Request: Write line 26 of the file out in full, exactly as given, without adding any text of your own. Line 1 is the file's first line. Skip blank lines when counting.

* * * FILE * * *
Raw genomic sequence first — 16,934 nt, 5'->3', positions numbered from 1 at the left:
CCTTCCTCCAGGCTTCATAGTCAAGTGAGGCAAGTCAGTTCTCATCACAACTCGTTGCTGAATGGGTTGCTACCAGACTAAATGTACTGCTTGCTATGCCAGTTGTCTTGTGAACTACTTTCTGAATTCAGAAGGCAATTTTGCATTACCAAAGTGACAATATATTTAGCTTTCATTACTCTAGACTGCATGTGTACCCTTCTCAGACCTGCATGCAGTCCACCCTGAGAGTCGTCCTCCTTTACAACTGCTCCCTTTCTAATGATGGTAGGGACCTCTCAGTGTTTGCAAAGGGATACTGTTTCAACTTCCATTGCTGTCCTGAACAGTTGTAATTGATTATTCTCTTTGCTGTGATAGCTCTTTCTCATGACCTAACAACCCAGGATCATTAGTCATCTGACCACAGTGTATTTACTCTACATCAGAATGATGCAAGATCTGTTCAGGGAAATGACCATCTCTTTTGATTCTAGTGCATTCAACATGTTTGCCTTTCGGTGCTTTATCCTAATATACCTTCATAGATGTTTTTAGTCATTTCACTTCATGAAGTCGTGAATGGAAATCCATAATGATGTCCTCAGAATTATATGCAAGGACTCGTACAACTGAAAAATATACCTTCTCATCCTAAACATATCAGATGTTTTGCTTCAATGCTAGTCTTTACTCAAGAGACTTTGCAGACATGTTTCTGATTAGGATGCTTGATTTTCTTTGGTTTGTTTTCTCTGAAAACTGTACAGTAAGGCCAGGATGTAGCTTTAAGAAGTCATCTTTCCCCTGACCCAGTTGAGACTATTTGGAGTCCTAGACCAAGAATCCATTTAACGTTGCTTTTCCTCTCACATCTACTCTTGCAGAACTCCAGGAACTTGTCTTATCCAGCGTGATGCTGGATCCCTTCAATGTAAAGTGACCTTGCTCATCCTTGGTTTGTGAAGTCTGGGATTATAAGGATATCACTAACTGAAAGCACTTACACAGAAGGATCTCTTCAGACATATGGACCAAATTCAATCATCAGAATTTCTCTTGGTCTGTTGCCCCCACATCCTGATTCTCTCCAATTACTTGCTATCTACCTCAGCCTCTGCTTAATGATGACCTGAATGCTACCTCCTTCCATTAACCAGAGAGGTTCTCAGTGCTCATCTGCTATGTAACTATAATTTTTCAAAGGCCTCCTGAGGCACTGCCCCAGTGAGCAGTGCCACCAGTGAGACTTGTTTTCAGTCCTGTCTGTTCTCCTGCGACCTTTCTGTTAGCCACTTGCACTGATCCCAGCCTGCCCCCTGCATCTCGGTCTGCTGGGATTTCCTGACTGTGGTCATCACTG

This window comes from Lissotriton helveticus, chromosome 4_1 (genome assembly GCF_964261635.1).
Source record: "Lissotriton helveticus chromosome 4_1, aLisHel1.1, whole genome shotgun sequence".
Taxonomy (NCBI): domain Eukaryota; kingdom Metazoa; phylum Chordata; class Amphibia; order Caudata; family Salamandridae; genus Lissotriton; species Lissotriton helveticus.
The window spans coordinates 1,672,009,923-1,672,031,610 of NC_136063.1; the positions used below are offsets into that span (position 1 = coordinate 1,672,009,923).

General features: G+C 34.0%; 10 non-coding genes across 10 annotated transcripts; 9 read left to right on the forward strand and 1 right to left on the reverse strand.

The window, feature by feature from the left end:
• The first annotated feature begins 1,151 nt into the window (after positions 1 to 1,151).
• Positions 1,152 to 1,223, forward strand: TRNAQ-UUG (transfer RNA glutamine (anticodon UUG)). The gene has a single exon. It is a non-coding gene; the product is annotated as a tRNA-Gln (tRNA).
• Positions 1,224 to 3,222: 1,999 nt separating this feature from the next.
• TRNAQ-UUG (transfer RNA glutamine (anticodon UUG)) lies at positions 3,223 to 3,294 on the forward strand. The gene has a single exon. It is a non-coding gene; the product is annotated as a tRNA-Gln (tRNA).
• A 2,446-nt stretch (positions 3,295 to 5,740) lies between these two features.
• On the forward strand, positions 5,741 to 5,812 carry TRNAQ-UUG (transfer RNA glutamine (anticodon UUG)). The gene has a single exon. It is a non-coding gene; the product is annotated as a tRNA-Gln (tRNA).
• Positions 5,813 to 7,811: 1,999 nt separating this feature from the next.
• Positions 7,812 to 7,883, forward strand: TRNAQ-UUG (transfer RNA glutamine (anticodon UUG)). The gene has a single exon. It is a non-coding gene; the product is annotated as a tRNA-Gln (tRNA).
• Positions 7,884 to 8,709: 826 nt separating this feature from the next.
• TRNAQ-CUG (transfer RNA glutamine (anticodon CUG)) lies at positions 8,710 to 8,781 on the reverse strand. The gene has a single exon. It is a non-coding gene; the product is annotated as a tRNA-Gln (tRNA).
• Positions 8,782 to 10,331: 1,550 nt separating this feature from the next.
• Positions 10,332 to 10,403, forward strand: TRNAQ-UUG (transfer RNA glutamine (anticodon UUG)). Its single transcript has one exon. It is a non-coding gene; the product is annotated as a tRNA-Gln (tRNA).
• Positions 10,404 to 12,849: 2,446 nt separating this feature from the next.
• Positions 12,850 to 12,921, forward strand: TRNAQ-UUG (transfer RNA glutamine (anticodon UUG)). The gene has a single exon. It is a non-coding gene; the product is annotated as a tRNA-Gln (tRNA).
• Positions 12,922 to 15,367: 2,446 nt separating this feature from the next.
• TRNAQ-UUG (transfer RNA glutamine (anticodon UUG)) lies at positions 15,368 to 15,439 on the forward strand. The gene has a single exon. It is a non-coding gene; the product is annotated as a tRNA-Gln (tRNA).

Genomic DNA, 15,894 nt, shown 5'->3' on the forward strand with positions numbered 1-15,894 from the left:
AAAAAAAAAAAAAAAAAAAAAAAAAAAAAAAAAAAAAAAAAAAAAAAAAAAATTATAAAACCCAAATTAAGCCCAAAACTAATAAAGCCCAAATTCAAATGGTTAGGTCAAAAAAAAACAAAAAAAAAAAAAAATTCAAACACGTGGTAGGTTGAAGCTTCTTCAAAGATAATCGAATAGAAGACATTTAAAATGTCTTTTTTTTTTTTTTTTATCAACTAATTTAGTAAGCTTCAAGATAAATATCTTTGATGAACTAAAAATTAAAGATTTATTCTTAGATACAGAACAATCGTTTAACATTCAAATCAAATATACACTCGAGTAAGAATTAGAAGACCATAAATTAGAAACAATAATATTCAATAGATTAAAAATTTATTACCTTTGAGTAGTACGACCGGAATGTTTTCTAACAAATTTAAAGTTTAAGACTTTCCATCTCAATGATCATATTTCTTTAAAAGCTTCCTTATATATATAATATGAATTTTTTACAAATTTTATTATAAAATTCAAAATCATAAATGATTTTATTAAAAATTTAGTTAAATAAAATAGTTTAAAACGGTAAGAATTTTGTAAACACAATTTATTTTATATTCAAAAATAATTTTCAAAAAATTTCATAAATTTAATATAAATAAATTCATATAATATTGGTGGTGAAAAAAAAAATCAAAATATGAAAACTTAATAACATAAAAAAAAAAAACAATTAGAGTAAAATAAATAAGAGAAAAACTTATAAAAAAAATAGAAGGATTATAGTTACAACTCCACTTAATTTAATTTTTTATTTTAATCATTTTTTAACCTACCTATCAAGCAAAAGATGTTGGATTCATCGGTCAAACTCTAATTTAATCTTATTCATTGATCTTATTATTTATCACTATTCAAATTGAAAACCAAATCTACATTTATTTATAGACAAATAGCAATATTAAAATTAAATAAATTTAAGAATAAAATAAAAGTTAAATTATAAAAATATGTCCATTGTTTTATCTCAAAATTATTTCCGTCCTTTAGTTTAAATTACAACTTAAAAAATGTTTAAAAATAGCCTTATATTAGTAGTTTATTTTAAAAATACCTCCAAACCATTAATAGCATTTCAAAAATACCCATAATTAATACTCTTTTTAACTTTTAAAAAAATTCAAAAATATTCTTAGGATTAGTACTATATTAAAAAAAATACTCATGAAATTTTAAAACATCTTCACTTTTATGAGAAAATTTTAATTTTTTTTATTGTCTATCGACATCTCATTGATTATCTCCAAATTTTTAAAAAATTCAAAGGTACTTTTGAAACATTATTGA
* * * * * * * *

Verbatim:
AAAAAAAAAAAAAAAAAAAAAAAAAAAAAAAAAAAAAAAAAAAAAAAAAAAATTATAAAACCCAAATTAAGCCCAAAACTAATAAAGCCCAAATTCAAATGGTTAGGTCAAAAAAAAACAAAAAAAAAAAAAAATTCAAACACGTGGTAGGTTGAAGCTTCTTCAAAGATAATCGAATAGAAGACATTTAAAATGTCTTTTTTTTTTTTTTTTATCAACTAATTTAGTAAGCTTCAAGATAAATATCTTTGATGAACTAAAAATTAAAGATTTATTCTTAGATACAGAACAATCGTTTAACATTCAAATCAAATATACACTCGAGTAAGAATTAGAAGACCATAAATTAGAAACAATAATATTCAATAGATTAAAAATTTATTACCTTTGAGTAGTACGACCGGAATGTTTTCTAACAAATTTAAAGTTTAAGACTTTCCATCTCAATGATCATATTTCTTTAAAAGCTTCCTTATATATATAATATGAATTTTTTACAAATTTTATTATAAAATTCAAAATCATAAATGATTTTATTAAAAATTTAGTTAAATAAAATAGTTTAAAACGGTAAGAATTTTGTAAACACAATTTATTTTATATTCAAAAATAATTTTCAAAAAATTTCATAAATTTAATATAAATAAATTCATATAATATTGGTGGTGAAAAAAAAAATCAAAATATGAAAACTTAATAACATAAAAAAAAAAAACAATTAGAGTAAAATAAATAAGAGAAAAACTTATAAAAAAAATAGAAGGATTATAGTTACAACTCCACTTAATTTAATTTTTTATTTTAATCATTTTTTAACCTACCTATCAAGCAAAAGATGTTGGATTCATCGGTCAAACTCTAATTTAATCTTATTCATTGATCTTATTATTTATCACTATTCAAATTGAAAACCAAATCTACATTTATTTATAGACAAATAGCAATATTAAAATTAAATAAATTTAAGAATAAAATAAAAGTTAAATTATAAAAATATGTCCATTGTTTTATCTCAAAATTATTTCCGTCCTTTAGTTTAAATTACAACTTAAAAAATGTTTAAAAATAGCCTTATATTAGTAGTTTATTTTAAAAATACCTCCAAACCATTAATAGCATTTCAAAAATACCCATAATTAATACTCTTTTTAACTTTTAAAAAAATTCAAAAATATTCTTAGGATTAGTACTATATTAAAAAAAATACTCATGAAATTTTAAAACATCTTCACTTTTATGAGAAAATTTTAATTTTTTTTATTGTCTATCGACATCTCATTGATTATCTCCAAATTTTTAAAAAATTCAAAGGTACTTTTGAAACATTATTGA